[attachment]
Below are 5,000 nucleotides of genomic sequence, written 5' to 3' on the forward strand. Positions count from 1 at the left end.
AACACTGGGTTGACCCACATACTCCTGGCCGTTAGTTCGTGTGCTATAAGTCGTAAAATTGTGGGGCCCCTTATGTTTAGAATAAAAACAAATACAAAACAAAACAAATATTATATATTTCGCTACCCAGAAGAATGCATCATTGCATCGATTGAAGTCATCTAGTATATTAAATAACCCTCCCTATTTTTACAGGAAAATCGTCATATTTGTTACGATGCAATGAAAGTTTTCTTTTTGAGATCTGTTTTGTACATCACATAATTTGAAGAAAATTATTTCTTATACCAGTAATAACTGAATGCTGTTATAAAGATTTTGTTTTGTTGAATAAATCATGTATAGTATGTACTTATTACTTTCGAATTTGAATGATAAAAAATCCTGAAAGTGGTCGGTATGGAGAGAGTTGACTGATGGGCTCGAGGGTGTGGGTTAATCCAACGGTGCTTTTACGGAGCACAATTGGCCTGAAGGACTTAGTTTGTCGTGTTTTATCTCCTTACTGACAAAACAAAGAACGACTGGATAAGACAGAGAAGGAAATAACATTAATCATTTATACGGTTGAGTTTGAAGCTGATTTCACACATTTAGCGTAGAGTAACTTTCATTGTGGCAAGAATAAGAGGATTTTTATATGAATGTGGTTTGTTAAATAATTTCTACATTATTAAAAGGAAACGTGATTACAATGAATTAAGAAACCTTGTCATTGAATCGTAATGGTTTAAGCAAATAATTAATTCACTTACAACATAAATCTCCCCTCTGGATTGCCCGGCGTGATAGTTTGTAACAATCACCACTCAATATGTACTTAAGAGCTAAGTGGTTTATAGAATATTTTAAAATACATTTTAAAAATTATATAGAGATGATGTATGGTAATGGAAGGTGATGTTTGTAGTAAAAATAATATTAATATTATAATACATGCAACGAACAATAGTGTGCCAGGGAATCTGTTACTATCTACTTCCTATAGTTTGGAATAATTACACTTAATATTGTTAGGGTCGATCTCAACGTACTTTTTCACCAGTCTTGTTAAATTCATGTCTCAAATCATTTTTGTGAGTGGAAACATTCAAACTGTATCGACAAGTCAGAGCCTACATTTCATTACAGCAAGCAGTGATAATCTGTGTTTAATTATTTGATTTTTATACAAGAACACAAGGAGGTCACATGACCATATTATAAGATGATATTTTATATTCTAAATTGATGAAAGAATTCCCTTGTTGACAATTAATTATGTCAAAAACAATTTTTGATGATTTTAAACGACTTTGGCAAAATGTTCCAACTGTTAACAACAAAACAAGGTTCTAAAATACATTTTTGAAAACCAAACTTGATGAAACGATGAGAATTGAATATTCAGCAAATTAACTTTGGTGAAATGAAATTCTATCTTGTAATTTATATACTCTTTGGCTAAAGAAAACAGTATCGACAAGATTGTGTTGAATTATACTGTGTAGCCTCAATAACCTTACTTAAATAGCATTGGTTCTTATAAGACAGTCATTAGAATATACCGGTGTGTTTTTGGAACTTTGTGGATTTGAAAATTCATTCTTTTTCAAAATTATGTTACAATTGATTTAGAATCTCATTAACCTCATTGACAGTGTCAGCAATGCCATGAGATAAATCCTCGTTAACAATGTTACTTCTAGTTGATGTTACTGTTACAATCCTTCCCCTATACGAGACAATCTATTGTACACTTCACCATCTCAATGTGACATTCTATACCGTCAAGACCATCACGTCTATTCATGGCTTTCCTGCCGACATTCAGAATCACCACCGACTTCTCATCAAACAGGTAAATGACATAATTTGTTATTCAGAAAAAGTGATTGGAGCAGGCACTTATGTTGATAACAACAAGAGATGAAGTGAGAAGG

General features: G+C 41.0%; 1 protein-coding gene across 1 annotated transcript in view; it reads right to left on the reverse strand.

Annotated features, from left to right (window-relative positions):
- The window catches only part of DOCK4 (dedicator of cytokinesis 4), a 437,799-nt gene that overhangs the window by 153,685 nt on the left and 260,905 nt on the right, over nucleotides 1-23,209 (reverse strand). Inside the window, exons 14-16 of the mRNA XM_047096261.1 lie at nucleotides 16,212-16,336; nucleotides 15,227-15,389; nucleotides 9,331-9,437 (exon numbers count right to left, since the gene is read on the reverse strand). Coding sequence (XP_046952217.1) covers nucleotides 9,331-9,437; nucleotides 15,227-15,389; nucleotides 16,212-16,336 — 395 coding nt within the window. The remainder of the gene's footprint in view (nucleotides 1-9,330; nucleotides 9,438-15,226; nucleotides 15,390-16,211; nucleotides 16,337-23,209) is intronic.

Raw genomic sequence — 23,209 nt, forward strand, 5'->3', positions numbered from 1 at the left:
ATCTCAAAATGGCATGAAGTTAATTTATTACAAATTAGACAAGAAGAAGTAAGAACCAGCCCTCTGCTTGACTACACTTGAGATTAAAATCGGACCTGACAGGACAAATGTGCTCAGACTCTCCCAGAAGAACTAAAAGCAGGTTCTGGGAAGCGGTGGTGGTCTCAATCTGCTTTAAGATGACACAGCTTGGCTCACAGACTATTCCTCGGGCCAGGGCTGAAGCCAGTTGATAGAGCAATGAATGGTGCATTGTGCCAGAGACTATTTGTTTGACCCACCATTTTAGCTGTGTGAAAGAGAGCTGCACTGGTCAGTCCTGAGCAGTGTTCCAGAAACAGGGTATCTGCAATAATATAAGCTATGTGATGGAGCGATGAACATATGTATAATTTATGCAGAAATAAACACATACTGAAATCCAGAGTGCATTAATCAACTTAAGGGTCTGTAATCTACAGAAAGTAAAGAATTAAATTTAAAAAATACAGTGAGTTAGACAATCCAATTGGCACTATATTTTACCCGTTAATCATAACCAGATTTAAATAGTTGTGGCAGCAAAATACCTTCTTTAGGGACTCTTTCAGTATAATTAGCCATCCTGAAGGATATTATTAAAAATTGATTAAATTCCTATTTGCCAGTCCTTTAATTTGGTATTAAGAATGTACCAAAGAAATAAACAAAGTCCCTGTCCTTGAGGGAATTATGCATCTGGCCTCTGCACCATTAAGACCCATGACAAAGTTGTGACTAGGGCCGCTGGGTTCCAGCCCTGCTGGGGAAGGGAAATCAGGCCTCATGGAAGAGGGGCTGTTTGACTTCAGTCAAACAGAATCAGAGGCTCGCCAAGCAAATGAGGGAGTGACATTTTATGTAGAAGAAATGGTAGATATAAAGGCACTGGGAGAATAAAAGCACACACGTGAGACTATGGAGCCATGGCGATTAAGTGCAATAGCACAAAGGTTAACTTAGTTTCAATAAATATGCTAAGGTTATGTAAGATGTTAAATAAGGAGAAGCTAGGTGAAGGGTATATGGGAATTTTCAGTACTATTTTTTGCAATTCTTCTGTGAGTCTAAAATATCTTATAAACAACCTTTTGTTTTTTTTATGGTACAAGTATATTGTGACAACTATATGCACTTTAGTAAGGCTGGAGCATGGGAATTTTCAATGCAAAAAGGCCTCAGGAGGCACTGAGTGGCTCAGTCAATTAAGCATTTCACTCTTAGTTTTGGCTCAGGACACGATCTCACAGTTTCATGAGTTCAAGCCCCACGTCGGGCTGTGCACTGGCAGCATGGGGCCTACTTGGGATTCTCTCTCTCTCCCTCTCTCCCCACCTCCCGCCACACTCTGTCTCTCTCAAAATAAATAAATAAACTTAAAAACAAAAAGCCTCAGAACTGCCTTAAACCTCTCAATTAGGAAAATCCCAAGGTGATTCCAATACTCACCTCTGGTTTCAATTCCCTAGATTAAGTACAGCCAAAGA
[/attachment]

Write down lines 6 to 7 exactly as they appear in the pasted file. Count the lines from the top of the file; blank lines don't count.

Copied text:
Raw genomic sequence — 23,209 nt, forward strand, 5'->3', positions numbered from 1 at the left:
ATCTCAAAATGGCATGAAGTTAATTTATTACAAATTAGACAAGAAGAAGTAAGAACCAGCCCTCTGCTTGACTACACTTGAGATTAAAATCGGACCTGACAGGACAAATGTGCTCAGACTCTCCCAGAAGAACTAAAAGCAGGTTCTGGGAAGCGGTGGTGGTCTCAATCTGCTTTAAGATGACACAGCTTGGCTCACAGACTATTCCTCGGGCCAGGGCTGAAGCCAGTTGATAGAGCAATGAATGGTGCATTGTGCCAGAGACTATTTGTTTGACCCACCATTTTAGCTGTGTGAAAGAGAGCTGCACTGGTCAGTCCTGAGCAGTGTTCCAGAAACAGGGTATCTGCAATAATATAAGCTATGTGATGGAGCGATGAACATATGTATAATTTATGCAGAAATAAACACATACTGAAATCCAGAGTGCATTAATCAACTTAAGGGTCTGTAATCTACAGAAAGTAAAGAATTAAATTTAAAAAATACAGTGAGTTAGACAATCCAATTGGCACTATATTTTACCCGTTAATCATAACCAGATTTAAATAGTTGTGGCAGCAAAATACCTTCTTTAGGGACTCTTTCAGTATAATTAGCCATCCTGAAGGATATTATTAAAAATTGATTAAATTCCTATTTGCCAGTCCTTTAATTTGGTATTAAGAATGTACCAAAGAAATAAACAAAGTCCCTGTCCTTGAGGGAATTATGCATCTGGCCTCTGCACCATTAAGACCCATGACAAAGTTGTGACTAGGGCCGCTGGGTTCCAGCCCTGCTGGGGAAGGGAAATCAGGCCTCATGGAAGAGGGGCTGTTTGACTTCAGTCAAACAGAATCAGAGGCTCGCCAAGCAAATGAGGGAGTGACATTTTATGTAGAAGAAATGGTAGATATAAAGGCACTGGGAGAATAAAAGCACACACGTGAGACTATGGAGCCATGGCGATTAAGTGCAATAGCACAAAGGTTAACTTAGTTTCAATAAATATGCTAAGGTTATGTAAGATGTTAAATAAGGAGAAGCTAGGTGAAGGGTATATGGGAATTTTCAGTACTATTTTTTGCAATTCTTCTGTGAGTCTAAAATATCTTATAAACAACCTTTTGTTTTTTTTATGGTACAAGTATATTGTGACAACTATATGCACTTTAGTAAGGCTGGAGCATGGGAATTTTCAATGCAAAAAGGCCTCAGGAGGCACTGAGTGGCTCAGTCAATTAAGCATTTCACTCTTAGTTTTGGCTCAGGACACGATCTCACAGTTTCATGAGTTCAAGCCCCACGTCGGGCTGTGCACTGGCAGCATGGGGCCTACTTGGGATTCTCTCTCTCTCCCTCTCTCCCCACCTCCCGCCACACTCTGTCTCTCTCAAAATAAATAAATAAACTTAAAAACAAAAAGCCTCAGAACTGCCTTAAACCTCTCAATTAGGAAAATCCCAAGGTGATTCCAATACTCACCTCTGGTTTCAATTCCCTAGATTAAGTACAGCCAAAGA